I have enjoyed some of my best sleep in the solitude of the forest. If I were lucky enough to wake, a million stars lit the night sky in a display enjoyed by our ancestors for thousands of years. The beauty of the heavens is my biggest loss from country living, well, that and silence. We get accustomed to noise pollution, all pollution too easily. But the transit to electric powered vehicles should be a great step especially where large cities don’t have the needed pollution controls on all vehicles..

Imagine a city where cars, truck, busses, even Harleys, are electric. The sounds of tires on ashphalt and music might be the few causes of noise. But as much as the scenario is great, where will the source for all the power be from? While windmills and solar panels will be a great part, will nuclear energy have to expand? I am unable to understand how a power source such as nuclear reactors are used when a byproduct includes waste that we are unable to deal with. Burying waste deep underground to ease our fears doesn’t seem right. Is that our legacy for future generations?

My apologies for skipping from the beauty of the night sky to the horrors of the age. I have been too long from the mental reset given by nature. I stand in my imaginary support group and admit that I suffer from nature deficet disorder. Some benefit is gained from the city greenspaces but it’s not the same with the endless sound of traffic and the occasional siren included.

Hurry summer, please.

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On Writing

This is a great time to be writing a memoir; hell it’s a good time to be writing anything. The memoir portion is relatively easy as I have lived the story and kept detailed records through it all. After telling my backstory to set the stage, I alternate chapters with the storyline from the 1800s to bring the main characters to life for the reader. Through that process, I have realized how similar we are even more than a century later.

All the modern tools are at my disposal. Research is easier now than ever before although I do still write the occasional letter to a source for some material. The internet is an incredible resource, especially with access to pre-1900 newspapers. In those bygone days, reporters were desperate for news to print, or at least seem to be on occasion. That has helped me to trace the characters’ actions and piece together much of their stories. Once in a while, a minor detail sparks a further investigation that yields more details. People have surprised me with their assistance as well. Libraries are always a great source and again the internet allows for quick and easy contact.

On the one-year anniversary of the shooting death of Mathew Roderick by mine employee Joe Keane near Camp McKinney, the Calgary Herald ran a story. The writer reported that Matt’s brother John ambushed Joe Keane on the same trail and shot him dead off his horse. When I first read the report, I thought there was a good angle for a writer to appreciate and expand on. But my investigation found Joe Keane continued to work in the mining industry in Idaho for years after. I found John still living in South Dakota and seemingly not hiding from the law.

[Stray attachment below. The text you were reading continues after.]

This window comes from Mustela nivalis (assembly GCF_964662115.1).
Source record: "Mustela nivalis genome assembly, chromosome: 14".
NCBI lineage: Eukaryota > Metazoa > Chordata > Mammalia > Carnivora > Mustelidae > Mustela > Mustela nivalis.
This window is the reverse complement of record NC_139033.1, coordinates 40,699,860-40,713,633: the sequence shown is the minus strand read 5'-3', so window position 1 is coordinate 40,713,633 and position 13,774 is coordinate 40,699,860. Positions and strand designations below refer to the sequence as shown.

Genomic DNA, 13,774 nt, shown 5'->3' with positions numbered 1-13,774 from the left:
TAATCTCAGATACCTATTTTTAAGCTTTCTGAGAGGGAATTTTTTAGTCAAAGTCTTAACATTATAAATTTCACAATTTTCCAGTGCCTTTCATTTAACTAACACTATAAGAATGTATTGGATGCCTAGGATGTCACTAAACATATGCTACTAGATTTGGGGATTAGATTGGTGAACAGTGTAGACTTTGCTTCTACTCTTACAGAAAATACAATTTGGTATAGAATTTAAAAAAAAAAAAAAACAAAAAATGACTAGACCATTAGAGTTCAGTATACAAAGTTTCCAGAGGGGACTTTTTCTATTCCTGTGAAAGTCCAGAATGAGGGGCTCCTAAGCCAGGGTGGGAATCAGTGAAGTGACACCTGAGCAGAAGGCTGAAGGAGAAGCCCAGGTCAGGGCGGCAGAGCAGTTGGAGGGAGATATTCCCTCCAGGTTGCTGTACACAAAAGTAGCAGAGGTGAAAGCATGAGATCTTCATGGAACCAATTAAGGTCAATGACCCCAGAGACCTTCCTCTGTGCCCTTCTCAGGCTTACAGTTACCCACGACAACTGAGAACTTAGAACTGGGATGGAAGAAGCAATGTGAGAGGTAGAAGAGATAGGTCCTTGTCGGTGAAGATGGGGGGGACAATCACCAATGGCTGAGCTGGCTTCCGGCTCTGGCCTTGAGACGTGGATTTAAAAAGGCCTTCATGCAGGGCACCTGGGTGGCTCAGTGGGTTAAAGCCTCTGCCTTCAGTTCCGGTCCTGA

Another headline grabbed my attention when I read that Roderick had shot and killed his mother in New York City. Our Roderick did hail from NYC but this was a different one. Apparently a Mr. Roderick was argueing with a drunk on the street. The interaction escalated to the point of Roderick drawing a pistol to shoot the offender dead. But mom stepped in to stop the fight and did so, by taking the bullet. She died on the scene. That could have added some drama but alas it was of no use to me.

And that is also the problem with the internet; it’s too easy to get side-tracked and lose one’s direction. I had to drop my tv cable for the very same reason; too much interesting material to watch. My tv is limited to library movies and documentaries and minor internet browsing. There are simply not enough hours in the day even with a pandemic keeping me inside.

But life is what we make it. There is a great story about the gold bar theft and I will do my best to make it an enjoyable read. And leave the fiction out.

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Mileage and Expenses for the Quest by Year (updated)

10 trips resulted in 6,230 kilometers (3871 miles) driven; $11,142.00 spent in 2012

19 trips resulted in 10,462 kilometers (6500 miles) driven; $2897.53 spent in 2013

20 trips resulted in 11,960 kilometers (7431 miles) driven; $6472.22 spent in 2014

10 trips resulted in 6160 kilometers (3828 miles) driven; $6815.13 spent in 2015

7 trips resulted in 7040 kilometers (4374 miles) driven; $3175.52 spent in 2016

7 trips resulted in 5298 kilometers (3292 miles) driven; $2642.45 spent in 2017

2 trips resulted in 1723 kilometers (1071 miles) driven; $2278.62 in 2018

1 trip resulted in 865 kilometers (537 miles) driven; $1186.91 spent in 2019

1 trip resulted in 880 kilometers (547 miles) driven; $1108.98 spent in 2020

1 trip resulted in 895 kilometers (556 miles) driven; $1841.00 spent in 2021

78 trips became 51,513 km or 32,007 miles driven; $39,560.36 expenses from office supplies to vehicle rentals

I see no reason to stop searching without having the prize. What will 2022 bring 126 years after the robbery and death of Mathew Roderick?